This incredible photograph of a fetus developing inside a womb and its companion series of shots were an immediate sensation upon publication. In addition to educating the world on the wonders of life and giving expectant parents an image of their hopes and dreams, they proved potent fodder for "pro-life" activists and were soon to be seen on billboards and placards across America. But beyond this, they — and this image in particular — became emblematic of the relationship between science and humanity, a true sign of our times.
5. Hurricane Katrina Aftermath
This picture, with stark graffiti warning of a dead body and pleading for help, epitomized the tragedy of Hurricane Katrina. The photograph and many more like it showed the world that even the mightiest of nations could be undone by nature, that human suffering ignores borders, and that the US government’s failure to act had a severe and deadly effect.
William Anders 
Called "the most influential environmental photograph ever taken" by nature photographer Galen Rowell, this photo was snapped by astronaut Bill Anders while on the Apollo 8 mission (the first manned mission to orbit the moon). It has since been featured on a postage stamp and various book covers. With the Blue Planet half in shadow and surrounded by the cosmos, it reminds us of the fragility and beauty of our world and the life upon it, bringing our small place in the universe into stark relief.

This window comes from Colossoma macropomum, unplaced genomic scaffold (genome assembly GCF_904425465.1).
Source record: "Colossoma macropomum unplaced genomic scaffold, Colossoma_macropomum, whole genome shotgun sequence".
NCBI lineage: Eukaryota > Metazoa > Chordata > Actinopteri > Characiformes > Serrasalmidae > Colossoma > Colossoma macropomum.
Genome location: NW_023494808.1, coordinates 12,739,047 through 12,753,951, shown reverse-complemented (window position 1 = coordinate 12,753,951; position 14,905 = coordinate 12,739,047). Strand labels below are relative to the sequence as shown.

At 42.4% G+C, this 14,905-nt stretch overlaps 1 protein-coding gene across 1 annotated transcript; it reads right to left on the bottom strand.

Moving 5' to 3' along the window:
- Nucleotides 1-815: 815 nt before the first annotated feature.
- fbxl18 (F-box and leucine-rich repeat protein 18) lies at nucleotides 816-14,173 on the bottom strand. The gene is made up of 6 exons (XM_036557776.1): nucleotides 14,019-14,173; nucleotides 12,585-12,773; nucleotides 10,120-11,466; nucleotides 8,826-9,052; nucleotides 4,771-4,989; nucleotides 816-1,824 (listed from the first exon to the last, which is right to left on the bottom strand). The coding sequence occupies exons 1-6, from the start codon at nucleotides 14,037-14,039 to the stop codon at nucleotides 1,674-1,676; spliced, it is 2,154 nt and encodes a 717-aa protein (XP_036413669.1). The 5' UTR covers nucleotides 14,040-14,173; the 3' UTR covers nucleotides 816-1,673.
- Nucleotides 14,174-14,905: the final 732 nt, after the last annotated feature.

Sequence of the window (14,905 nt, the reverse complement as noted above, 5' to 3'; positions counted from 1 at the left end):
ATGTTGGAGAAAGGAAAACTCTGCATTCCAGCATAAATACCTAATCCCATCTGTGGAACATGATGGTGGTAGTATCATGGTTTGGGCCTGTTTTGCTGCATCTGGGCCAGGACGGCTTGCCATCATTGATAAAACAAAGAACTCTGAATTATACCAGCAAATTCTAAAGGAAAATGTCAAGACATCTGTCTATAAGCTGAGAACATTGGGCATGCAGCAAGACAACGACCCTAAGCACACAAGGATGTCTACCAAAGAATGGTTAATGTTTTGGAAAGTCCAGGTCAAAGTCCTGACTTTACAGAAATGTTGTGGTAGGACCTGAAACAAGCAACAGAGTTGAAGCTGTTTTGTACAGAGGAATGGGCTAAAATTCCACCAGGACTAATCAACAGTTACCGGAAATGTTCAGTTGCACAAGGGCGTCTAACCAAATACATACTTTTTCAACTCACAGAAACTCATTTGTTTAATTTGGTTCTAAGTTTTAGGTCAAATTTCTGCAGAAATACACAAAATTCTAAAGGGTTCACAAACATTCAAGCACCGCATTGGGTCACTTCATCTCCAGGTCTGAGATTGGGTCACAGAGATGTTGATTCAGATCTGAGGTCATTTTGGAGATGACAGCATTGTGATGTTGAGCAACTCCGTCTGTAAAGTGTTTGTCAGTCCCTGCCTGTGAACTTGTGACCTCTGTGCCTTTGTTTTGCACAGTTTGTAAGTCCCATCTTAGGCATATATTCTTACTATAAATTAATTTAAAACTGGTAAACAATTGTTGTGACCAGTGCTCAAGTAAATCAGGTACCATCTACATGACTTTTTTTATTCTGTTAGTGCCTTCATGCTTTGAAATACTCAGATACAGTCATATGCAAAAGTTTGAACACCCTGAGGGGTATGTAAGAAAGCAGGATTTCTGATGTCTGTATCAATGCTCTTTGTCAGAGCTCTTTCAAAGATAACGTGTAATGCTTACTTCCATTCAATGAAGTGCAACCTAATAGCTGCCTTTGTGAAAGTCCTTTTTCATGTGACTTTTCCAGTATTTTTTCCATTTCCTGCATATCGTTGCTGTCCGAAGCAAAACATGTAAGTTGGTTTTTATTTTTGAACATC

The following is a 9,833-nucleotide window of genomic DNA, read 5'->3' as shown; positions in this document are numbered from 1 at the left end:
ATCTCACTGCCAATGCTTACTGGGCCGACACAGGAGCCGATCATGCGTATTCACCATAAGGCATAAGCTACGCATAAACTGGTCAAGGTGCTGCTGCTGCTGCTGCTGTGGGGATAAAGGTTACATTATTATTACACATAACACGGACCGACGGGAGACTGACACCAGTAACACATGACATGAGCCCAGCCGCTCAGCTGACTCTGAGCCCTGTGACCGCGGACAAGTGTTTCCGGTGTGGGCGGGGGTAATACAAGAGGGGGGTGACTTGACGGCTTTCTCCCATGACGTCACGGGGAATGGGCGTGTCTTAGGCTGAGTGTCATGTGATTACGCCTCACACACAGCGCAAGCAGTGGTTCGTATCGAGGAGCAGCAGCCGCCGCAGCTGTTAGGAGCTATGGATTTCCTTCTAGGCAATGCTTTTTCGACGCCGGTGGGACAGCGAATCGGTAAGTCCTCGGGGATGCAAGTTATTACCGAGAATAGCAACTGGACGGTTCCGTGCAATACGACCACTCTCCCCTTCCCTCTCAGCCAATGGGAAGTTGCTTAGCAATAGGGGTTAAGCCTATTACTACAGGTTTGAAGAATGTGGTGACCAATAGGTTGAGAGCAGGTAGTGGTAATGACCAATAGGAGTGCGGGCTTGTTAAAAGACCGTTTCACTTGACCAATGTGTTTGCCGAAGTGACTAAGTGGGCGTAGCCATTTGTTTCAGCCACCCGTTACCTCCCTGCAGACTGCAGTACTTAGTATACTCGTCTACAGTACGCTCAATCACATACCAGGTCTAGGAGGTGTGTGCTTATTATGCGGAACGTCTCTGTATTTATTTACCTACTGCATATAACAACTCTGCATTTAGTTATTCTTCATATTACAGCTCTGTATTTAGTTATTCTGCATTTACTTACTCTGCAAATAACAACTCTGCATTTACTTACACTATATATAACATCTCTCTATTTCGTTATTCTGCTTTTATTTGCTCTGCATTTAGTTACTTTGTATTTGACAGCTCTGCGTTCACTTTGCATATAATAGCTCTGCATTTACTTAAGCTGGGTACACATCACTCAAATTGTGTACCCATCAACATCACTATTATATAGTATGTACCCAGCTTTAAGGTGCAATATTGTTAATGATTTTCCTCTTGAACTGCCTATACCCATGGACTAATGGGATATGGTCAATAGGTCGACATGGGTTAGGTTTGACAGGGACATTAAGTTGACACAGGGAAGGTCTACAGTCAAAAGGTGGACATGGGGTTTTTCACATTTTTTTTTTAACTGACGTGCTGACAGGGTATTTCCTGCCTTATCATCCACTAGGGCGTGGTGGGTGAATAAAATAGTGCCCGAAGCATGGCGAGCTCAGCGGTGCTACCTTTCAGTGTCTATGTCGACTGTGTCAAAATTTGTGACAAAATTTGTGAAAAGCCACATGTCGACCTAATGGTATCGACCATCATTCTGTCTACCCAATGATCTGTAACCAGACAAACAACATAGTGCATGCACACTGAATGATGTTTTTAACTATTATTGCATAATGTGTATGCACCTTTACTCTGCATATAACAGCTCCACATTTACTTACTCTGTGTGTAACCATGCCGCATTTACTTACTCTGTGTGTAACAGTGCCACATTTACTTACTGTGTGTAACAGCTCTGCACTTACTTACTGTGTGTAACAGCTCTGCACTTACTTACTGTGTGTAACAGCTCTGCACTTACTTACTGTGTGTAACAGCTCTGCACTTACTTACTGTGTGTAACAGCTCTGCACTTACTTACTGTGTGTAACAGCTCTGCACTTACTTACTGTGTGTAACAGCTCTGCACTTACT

3. Afghan Girl
Steve McCurry 
This photograph of a young girl, then known only as the "Afghan Girl," mesmerized the world when it was published on the cover of National Geographic in 1985. It still does. For while it served to document the consequences of the Soviet occupation of Afghanistan, it has become among the most iconic photo portraits of all time. The young orphan's piercing eyes and beauty gave a face to refugees the world over, and countless people enquired after her story and welfare. In 2002, she was finally identified as Sharbat Gula. While her face had changed and her eye color had altered with time, the same soulfulness shone through.
2. Man in the Hood (Abu Ghraib)
When this photo — and others that showed even more horrific torture — surfaced in 2004, the world was rocked to its core. For many US citizens it seemed to show the unthinkable: US military personnel engaging in unspeakable acts of torture in Abu Ghraib prison. The controversy of the war in Iraq was once again in the spotlight. For others, it posed questions about the nature of war and its effects on those participating on the ground. Across the world, it confirmed to many their prejudices against the United States, and fired up terrorists supportive of the anti-US cause.
1. Man on the Moon
Neil Armstrong 
Nothing sums up human ingenuity in the face of adversity, mankind’s ability to master our environment, and the possibilities open to humanity more than this image. The single figure in the frame is Edwin "Buzz" Aldrin, the second human being to ever set foot on the surface of the moon. The man behind the camera is Neil Armstrong, the first man to accomplish that same feat. This photograph captured the triumph of the Apollo 11 mission and the US victory in the space race.